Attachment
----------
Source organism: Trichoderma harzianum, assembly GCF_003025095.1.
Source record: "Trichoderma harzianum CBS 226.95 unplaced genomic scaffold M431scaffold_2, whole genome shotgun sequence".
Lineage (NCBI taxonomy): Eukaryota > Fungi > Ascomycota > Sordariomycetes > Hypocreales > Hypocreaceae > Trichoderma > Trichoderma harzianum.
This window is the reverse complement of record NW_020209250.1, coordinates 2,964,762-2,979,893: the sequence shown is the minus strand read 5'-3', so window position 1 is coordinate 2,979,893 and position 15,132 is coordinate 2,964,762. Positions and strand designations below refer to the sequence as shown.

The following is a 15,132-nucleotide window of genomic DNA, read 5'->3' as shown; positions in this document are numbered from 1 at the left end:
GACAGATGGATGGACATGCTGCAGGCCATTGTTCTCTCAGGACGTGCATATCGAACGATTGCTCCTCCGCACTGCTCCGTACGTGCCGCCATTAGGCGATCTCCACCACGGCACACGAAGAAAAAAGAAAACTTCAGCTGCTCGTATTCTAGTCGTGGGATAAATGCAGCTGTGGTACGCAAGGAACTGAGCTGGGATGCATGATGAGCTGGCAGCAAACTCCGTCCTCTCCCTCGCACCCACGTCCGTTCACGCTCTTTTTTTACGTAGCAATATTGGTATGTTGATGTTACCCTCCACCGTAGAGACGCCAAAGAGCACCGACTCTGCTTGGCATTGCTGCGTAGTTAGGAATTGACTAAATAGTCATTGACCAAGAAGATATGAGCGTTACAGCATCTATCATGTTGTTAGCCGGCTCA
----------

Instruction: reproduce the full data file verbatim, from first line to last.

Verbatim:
Source organism: Trichoderma harzianum, assembly GCF_003025095.1.
Source record: "Trichoderma harzianum CBS 226.95 unplaced genomic scaffold M431scaffold_2, whole genome shotgun sequence".
Lineage (NCBI taxonomy): Eukaryota > Fungi > Ascomycota > Sordariomycetes > Hypocreales > Hypocreaceae > Trichoderma > Trichoderma harzianum.
This window is the reverse complement of record NW_020209250.1, coordinates 2,964,762-2,979,893: the sequence shown is the minus strand read 5'-3', so window position 1 is coordinate 2,979,893 and position 15,132 is coordinate 2,964,762. Positions and strand designations below refer to the sequence as shown.

The following is a 15,132-nucleotide window of genomic DNA, read 5'->3' as shown; positions in this document are numbered from 1 at the left end:
GACAGATGGATGGACATGCTGCAGGCCATTGTTCTCTCAGGACGTGCATATCGAACGATTGCTCCTCCGCACTGCTCCGTACGTGCCGCCATTAGGCGATCTCCACCACGGCACACGAAGAAAAAAGAAAACTTCAGCTGCTCGTATTCTAGTCGTGGGATAAATGCAGCTGTGGTACGCAAGGAACTGAGCTGGGATGCATGATGAGCTGGCAGCAAACTCCGTCCTCTCCCTCGCACCCACGTCCGTTCACGCTCTTTTTTTACGTAGCAATATTGGTATGTTGATGTTACCCTCCACCGTAGAGACGCCAAAGAGCACCGACTCTGCTTGGCATTGCTGCGTAGTTAGGAATTGACTAAATAGTCATTGACCAAGAAGATATGAGCGTTACAGCATCTATCATGTTGTTAGCCGGCTCA